gms | German Medical Science

Jahrestagung der Gesellschaft für Medizinische Ausbildung (GMA)

27.09. - 29.09.2012, Aachen

Comprehensive Learning Effects of a Course on Patient Safety


  • corresponding author Karen Könings - Maastricht University, Maastricht, Niederlande
  • Richard Koopmans - Maastricht University, Maastricht, Niederlande
  • Cees Van der Vleuten - Maastricht University, Maastricht, Niederlande
  • Jeroen van Merriënboer - Maastricht University, Maastricht, Niederlande

Jahrestagung der Gesellschaft für Medizinische Ausbildung (GMA). Aachen, 27.-29.09.2012. Düsseldorf: German Medical Science GMS Publishing House; 2012. DocP112

doi: 10.3205/12gma013, urn:nbn:de:0183-12gma0136

Published: September 18, 2012

© 2012 Könings et al.
This is an Open Access article distributed under the terms of the Creative Commons Attribution License ( You are free: to Share – to copy, distribute and transmit the work, provided the original author and source are credited.



Background: Improving patient safety is an extremely relevant topic in medicine. Training may contribute to limiting unsafety, but effects are often only evaluated on the lower levels of learning as defined by Kirkpatrick.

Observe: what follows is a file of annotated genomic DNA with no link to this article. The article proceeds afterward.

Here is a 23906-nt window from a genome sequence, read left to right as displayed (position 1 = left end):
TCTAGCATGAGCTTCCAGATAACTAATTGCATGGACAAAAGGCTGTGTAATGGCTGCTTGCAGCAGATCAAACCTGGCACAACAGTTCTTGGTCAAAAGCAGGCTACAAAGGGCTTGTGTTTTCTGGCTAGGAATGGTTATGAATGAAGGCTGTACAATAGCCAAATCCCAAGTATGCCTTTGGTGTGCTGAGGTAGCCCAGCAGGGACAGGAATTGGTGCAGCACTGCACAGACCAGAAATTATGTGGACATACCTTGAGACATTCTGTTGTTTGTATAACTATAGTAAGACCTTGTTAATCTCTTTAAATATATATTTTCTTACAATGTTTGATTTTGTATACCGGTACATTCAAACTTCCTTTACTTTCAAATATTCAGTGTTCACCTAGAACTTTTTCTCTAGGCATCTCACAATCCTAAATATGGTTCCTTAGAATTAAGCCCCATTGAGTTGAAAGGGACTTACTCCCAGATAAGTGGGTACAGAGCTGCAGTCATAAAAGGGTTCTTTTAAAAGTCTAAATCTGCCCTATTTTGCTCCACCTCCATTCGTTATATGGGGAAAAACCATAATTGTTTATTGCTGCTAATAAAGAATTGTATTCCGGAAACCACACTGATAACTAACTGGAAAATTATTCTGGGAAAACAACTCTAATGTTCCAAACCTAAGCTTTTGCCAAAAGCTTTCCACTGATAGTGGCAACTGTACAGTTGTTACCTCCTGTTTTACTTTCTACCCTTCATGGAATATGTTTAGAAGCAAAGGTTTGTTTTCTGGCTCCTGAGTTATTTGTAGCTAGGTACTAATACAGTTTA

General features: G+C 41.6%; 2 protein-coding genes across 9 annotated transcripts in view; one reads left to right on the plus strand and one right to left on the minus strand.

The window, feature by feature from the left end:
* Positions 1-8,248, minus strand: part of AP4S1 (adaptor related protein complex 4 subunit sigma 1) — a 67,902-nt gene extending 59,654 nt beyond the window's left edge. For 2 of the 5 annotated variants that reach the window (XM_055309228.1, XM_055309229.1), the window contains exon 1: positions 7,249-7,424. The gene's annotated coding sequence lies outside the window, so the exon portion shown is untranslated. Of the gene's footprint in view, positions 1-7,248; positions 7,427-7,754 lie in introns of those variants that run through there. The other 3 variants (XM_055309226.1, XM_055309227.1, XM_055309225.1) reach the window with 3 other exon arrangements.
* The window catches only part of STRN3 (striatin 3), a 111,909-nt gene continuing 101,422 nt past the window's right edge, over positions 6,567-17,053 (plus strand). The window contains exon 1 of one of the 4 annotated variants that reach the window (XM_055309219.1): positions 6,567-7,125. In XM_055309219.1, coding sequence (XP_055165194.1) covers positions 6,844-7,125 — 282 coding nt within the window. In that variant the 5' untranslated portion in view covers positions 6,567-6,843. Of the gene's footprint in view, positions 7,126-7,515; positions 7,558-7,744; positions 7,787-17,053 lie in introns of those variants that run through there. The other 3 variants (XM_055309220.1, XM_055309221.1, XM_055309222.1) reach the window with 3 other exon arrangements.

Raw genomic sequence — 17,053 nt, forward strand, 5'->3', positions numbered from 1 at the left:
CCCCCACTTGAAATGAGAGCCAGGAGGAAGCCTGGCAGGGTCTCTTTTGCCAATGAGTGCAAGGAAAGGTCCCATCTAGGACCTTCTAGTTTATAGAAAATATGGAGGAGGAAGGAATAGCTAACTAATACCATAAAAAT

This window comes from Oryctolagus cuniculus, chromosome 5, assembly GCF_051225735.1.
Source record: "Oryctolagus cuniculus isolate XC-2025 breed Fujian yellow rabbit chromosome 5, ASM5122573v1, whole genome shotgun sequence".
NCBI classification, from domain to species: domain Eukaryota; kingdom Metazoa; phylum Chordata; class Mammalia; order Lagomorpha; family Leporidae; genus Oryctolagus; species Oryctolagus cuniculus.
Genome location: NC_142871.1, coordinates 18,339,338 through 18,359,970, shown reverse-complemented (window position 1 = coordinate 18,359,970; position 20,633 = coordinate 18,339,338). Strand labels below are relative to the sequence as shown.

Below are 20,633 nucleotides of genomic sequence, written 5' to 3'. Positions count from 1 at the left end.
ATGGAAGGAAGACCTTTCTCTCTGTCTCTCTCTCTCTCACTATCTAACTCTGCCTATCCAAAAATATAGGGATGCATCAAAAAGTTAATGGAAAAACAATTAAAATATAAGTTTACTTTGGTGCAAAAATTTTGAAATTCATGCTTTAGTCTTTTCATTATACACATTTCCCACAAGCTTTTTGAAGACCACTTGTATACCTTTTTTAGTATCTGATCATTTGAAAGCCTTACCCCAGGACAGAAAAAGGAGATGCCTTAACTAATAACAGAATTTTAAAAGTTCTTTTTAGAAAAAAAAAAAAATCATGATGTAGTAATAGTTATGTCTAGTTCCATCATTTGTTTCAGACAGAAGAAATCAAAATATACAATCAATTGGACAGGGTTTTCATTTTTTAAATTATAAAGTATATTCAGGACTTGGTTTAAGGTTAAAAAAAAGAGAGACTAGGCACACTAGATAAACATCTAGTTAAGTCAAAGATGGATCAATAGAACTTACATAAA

Summary of work: Effects of a course ‘Patient Safety’ for residents (N=29) were longitudinally measured on all four levels: satisfaction with the course, attitudes towards patient safety, behavioural intentions on communicating about errors, and patient safety culture in the own department.

Summary of results: Attitudes improved during the course, but effects disappeared three months later. Behavioural intentions changed over time with also long-term effects, especially on increased reporting unsafe situations in an error reporting system, but less on discussing errors with patients or supervisors. No effects on organisational level were found.

Conclusions: Evaluating the training on different levels showed differential effects. Long-lasting effects of a course on patient safety can be reached, although not yet on all levels. Behavioural intentions changed because of the course, but future research is needed for reaching sustainable effects on attitudes and affecting organisations.

Take-home messages: Evaluating a course on different levels of measurement improves insight in its effects, pointing to specific areas that need improvement in the course design [1], [2], [3], [4].


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